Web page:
The Merchant Liability Statute defines constructive notice to mean that the plaintiff " has proven that the condition existed for such a period of time that it would have been discovered if the merchant had exercised reasonable care." La. R.S. 9:2800.6 C(1). The statute also indicates that the " presence of an employee of the merchant in the vicinity in which the condition exists does not, alone, constitute constructive notice, unless it is shown that the employee knew, or in the exercise of reasonable care should have known, of the condition." Id. The jurisprudence also provides that a plaintiff may rely on circumstantial evidence to meet their burden of constructive notice. See Beggs v. Harrah's New Orleans Casino, 14-0725, p. 10 (La.App. 4 Cir. 1/21/15), 158 So.3d 917, 923.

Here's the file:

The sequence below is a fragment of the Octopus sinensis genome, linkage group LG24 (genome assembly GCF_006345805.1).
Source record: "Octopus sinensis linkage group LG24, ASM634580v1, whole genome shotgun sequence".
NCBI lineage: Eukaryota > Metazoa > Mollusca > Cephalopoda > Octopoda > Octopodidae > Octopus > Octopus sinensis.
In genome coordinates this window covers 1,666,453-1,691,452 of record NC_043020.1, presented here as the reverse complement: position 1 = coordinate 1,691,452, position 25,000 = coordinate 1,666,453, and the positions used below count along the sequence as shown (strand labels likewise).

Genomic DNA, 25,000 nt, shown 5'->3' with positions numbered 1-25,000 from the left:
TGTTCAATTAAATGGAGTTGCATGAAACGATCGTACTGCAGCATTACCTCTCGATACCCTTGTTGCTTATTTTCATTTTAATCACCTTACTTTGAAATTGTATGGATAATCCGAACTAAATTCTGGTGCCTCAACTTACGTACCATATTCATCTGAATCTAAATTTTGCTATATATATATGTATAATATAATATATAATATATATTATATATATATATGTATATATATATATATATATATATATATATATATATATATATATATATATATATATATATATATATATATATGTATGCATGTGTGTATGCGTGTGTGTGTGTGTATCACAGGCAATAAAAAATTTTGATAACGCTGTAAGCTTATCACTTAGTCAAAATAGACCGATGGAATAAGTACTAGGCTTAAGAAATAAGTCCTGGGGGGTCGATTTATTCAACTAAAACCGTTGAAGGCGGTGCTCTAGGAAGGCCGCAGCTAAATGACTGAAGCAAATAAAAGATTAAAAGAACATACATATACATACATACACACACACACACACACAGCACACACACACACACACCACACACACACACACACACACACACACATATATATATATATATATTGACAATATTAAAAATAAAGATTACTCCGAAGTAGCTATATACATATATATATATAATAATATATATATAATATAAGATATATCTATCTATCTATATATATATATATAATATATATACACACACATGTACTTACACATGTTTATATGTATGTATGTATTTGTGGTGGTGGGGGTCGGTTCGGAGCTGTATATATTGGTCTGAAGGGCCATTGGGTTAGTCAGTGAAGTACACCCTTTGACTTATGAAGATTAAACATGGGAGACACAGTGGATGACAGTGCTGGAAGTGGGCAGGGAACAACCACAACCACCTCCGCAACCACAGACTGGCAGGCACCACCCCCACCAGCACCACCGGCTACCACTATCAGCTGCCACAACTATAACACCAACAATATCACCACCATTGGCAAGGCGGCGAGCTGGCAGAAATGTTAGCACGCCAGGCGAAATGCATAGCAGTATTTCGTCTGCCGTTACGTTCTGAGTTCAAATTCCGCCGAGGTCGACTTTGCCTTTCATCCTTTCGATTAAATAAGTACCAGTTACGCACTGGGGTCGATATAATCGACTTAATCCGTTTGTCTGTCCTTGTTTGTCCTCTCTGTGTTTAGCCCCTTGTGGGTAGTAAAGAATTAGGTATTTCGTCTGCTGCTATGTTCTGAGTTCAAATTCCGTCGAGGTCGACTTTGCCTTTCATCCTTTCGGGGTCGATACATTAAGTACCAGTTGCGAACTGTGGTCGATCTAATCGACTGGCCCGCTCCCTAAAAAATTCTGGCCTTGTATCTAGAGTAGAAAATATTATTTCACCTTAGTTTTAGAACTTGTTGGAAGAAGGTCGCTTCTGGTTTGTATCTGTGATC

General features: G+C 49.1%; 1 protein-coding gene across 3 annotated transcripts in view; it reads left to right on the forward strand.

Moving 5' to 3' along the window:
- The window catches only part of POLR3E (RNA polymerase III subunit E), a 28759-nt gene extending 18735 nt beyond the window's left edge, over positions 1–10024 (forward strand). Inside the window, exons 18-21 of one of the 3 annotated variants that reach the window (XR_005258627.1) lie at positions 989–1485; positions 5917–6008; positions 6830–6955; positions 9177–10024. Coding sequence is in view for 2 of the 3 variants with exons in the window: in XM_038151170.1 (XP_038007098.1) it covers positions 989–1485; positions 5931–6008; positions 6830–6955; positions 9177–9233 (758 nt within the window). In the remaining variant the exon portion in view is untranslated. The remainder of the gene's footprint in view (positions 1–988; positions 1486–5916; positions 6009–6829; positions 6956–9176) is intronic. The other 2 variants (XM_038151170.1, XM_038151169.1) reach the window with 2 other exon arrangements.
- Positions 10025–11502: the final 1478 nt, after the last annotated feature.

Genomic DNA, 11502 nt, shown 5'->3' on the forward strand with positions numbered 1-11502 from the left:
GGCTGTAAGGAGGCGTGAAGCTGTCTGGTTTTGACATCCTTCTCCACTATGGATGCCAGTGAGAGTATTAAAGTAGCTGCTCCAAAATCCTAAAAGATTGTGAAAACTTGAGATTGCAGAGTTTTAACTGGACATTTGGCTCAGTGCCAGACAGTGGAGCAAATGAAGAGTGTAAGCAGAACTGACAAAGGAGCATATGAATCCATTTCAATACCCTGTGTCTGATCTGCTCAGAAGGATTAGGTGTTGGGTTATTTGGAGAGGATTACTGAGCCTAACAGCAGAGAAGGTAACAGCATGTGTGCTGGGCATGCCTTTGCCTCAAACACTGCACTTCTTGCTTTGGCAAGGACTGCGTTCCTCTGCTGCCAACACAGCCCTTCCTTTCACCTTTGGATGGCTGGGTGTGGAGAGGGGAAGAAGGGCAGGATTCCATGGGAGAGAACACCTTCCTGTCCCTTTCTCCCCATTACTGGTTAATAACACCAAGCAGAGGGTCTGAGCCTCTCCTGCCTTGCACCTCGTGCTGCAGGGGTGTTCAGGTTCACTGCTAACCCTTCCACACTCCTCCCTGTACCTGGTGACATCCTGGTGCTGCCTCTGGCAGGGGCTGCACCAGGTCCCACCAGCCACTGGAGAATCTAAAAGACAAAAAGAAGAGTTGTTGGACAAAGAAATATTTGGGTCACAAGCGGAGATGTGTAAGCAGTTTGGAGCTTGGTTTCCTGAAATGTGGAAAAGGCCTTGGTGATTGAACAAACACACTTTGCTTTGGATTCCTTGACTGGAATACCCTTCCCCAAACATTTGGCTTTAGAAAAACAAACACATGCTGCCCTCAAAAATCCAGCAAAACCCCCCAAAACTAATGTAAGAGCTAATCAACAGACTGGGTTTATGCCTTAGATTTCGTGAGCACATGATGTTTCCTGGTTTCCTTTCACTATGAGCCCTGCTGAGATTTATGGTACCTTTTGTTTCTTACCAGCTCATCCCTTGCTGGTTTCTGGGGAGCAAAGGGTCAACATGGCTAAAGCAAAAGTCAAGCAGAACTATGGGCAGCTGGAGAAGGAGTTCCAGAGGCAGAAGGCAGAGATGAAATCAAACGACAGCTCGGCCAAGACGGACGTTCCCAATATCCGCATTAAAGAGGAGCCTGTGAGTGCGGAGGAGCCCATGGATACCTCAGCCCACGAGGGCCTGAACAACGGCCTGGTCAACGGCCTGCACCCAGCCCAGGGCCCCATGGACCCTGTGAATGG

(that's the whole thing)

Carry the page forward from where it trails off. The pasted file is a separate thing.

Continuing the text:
[2014-1316 La.App. 4 Cir. 9] The Merchant Liability Statute, therefore, provides a claimant with three potential theories of recovery under its second special element. Assuming he proves the remainder of the elements under the statute, a claimant can establish the merchant's liability for his damages provided he shows that: 1) the merchant created the condition which caused his harm; 2) while it did not create the condition which caused his the harm, the merchant had actual notice of the condition; or 3) while it did not create the condition which caused his harm, the merchant had constructive notice of the condition. The manner of proving this second special element, consequently, varies according to the theory of recovery advanced by the claimant. Ms. Davis does not advance the theory of recovery that Cheema had actual knowledge of the condition that caused her harm. We will, accordingly, pretermit further discussion of this theory of recovery. Ms. Davis, however, has elected to advance her cause upon the two remaining theories of recovery asserting that the facts will show that Cheema either created the harmcausing condition or had constructive notice of it.